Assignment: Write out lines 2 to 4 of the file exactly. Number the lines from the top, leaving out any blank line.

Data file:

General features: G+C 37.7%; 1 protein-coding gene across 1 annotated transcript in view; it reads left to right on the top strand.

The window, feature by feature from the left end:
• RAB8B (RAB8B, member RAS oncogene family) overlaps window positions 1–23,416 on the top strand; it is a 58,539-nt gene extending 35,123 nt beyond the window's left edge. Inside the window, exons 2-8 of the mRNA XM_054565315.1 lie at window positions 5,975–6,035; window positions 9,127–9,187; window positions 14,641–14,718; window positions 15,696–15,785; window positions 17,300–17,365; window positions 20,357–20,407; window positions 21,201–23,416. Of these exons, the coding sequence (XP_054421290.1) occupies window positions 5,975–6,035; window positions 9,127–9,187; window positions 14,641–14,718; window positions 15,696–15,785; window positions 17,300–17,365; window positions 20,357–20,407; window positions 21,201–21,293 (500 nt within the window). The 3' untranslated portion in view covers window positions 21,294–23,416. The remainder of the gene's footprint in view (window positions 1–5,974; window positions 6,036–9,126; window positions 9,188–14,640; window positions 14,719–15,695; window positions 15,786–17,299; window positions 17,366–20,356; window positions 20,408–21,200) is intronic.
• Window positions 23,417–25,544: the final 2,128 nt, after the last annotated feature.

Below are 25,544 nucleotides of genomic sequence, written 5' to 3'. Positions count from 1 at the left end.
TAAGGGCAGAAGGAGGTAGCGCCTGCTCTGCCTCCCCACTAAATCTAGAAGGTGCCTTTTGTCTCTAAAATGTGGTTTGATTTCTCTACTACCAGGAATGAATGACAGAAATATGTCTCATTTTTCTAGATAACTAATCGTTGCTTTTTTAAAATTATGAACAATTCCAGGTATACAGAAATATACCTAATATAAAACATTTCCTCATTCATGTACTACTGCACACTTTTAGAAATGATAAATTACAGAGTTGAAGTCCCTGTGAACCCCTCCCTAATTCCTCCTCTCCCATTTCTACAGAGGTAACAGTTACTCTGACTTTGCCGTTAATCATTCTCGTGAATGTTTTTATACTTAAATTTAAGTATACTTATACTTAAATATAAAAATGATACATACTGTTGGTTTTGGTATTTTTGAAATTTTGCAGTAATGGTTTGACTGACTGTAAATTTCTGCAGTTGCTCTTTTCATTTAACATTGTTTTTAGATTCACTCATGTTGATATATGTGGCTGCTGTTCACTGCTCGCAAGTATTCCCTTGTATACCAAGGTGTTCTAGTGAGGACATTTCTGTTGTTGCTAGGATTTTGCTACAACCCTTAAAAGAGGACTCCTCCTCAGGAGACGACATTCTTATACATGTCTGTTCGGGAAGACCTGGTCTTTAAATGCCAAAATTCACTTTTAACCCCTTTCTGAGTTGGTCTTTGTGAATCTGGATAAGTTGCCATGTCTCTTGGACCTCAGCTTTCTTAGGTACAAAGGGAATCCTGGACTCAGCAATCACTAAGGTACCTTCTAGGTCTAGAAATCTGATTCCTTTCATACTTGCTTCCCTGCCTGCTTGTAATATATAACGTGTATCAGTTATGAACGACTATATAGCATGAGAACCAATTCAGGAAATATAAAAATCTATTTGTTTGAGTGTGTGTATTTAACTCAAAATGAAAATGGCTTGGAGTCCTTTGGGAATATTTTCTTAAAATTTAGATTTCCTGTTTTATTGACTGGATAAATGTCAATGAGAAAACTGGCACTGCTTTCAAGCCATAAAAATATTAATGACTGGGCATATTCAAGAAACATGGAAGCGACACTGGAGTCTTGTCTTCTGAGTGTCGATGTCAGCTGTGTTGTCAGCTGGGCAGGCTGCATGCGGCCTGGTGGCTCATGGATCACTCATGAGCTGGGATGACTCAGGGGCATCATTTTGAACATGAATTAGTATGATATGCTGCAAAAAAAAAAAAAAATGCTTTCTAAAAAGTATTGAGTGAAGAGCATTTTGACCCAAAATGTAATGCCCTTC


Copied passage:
The window, feature by feature from the left end:
• RAB8B (RAB8B, member RAS oncogene family) overlaps window positions 1–23,416 on the top strand; it is a 58,539-nt gene extending 35,123 nt beyond the window's left edge. Inside the window, exons 2-8 of the mRNA XM_054565315.1 lie at window positions 5,975–6,035; window positions 9,127–9,187; window positions 14,641–14,718; window positions 15,696–15,785; window positions 17,300–17,365; window positions 20,357–20,407; window positions 21,201–23,416. Of these exons, the coding sequence (XP_054421290.1) occupies window positions 5,975–6,035; window positions 9,127–9,187; window positions 14,641–14,718; window positions 15,696–15,785; window positions 17,300–17,365; window positions 20,357–20,407; window positions 21,201–21,293 (500 nt within the window). The 3' untranslated portion in view covers window positions 21,294–23,416. The remainder of the gene's footprint in view (window positions 1–5,974; window positions 6,036–9,126; window positions 9,188–14,640; window positions 14,719–15,695; window positions 15,786–17,299; window positions 17,366–20,356; window positions 20,408–21,200) is intronic.
• Window positions 23,417–25,544: the final 2,128 nt, after the last annotated feature.